Two of my friends have recently complained to me that I “thinly veil” their identities on Girl Growing Brighter. I guess I see their point: maybe switching first names into initials isn’t so crafty, after all.****+
I’ve been lucky to find fantastic people who continue to be friends with me as I share embarrassing tales about them with people around the world. (Thank you, friends. Thank you, awesome blog readers.) So, how does one find amazing friends like L and C, who’ve recently put up with my poor anonymization skills?****^^ Great question! Here is Green Flag #7, a continuation of Green Flags #1-6: How to find a true friend or awesome partner.
Green Flag #7: Good friends and partners genuinely, truly, share your joy with you.
First, the ubiquitous anti-example: Recently, I engaged in a one-sided friendship with someone who would call me to share the great news of their personal achievements: “I got lots of work done today,” or, “I needed help with such-and-such, and yay, I solved it!”
As good friends do, I would cheer this friend on enthusiastically, even though their accomplishments and good news had no bearing on my own life. Why? Because that is what you do for a friend. You genuinely share in their joy with them.
Finally, last week, I had great personal news. Jumping up and down in my living room, I called and left this very same friend a voice mail message. Hours later, I got a response: An abrupt switching of topics. I was disappointed. I was confused. After all, hadn’t I cheered this person on for finishing a report? And for making a tough phone call? And here I was, with even bigger news, and little response from the same person I’d been cheering on for so long.****##
A potential true friend and/or good partner does not treat you like an ATM machine of goodwill that they can withdraw from endlessly, without giving back any reciprocal energy. A person who truly cares about you, celebrates with you.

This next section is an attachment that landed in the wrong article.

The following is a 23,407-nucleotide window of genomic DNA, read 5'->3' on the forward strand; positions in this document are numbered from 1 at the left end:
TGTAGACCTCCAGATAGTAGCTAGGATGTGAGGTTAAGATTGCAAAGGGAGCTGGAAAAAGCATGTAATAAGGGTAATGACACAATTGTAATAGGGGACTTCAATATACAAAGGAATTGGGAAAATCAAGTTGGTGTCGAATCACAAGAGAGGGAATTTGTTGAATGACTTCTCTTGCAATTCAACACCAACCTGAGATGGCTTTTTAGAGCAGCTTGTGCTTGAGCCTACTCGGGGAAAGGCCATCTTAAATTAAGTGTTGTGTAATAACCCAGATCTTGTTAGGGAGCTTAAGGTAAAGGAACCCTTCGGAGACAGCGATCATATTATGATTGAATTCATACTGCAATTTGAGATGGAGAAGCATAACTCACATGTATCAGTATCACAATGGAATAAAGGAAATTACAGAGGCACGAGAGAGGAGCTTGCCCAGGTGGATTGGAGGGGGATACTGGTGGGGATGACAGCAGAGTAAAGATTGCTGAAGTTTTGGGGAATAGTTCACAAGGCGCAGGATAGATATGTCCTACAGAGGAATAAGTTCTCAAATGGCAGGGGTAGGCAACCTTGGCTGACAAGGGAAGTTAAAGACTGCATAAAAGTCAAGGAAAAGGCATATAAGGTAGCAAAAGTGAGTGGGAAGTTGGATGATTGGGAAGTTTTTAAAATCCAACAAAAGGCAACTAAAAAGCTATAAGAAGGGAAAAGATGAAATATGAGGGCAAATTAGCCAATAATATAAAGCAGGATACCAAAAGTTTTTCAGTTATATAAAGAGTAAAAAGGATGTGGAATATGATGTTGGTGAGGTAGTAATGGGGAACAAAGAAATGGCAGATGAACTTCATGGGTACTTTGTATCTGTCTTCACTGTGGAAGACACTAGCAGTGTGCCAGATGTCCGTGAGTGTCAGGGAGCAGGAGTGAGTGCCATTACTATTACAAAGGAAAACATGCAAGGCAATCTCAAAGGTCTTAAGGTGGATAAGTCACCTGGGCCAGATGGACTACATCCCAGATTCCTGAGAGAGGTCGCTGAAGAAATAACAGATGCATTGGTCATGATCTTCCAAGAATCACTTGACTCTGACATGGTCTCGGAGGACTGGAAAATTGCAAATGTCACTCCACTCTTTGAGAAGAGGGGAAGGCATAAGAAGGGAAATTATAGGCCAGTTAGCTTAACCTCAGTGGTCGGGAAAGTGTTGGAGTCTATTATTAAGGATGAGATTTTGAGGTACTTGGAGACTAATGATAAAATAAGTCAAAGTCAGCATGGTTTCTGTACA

Now the example-example. Here’s a short list of things my friends and I have celebrated with each other:
~ getting a new job, or various work-related accomplishments
~ having “tough conversations” with bosses, co-workers, or family members
~ going on a date without unintentionally cock-blocking ourselves via comments like, “Gee, I love being single so much I never want to date anyone ever again.”
~ driving to someone’s house for the first time without getting lost (that is my personal reason to celebrate)
~ expressing personal growth — one of my friends recently said to another, “I can’t believe you were able to do that — you’re so resilient!”
……and the list goes on…..
Here are some things we say to each other:
~ “Congratulations! I am SO happy for you!”
~ “Wow, good job!”
~ “I am very proud of you especially because I know how hard it was for you to do that.”
~ “That was really insightful / motivating / inspiring / kind of you.”
~ “That’s amazing. YOU are amazing.”
~ “You worked SO hard for this. You totally deserve this.”
So the next time that you are celebrating a small victory in your life? Notice who responds with joy. Notice who claps their hands and shouts with you. Notice who says to you, eyes sparkling, “Congratulations! That is great news! Good job, you!”
And THAT, my friends, is the person to get to know.
They will most likely be a good, true friend to you.
****+ To be honest, I’m not quite sure how to mask identities if I’m detailing the time that I walked into a well-lit bar with my friend (in her mid 20’s), and she saw her ex-boyfriend (from when she was in high school). She then freaked out and hid in the corner of the bar, using me as her human shield. I mean, it’s not like that happens to everyone. I could call her “Barbie” or “Beyonce” and she’d still know it was her.
****^^ L and C, don’t be mad at me for employing the same, aforementioned poor anonymization process I say I won’t use anymore. I called you “amazing,” see, that’s a good thing!
****## The person I refer to was obviously not interested enough in me to learn anything about me. Therefore, they have no idea that I am now vaguely describing them to people around the world. So, if you’re wondering about anonymization, no worries!
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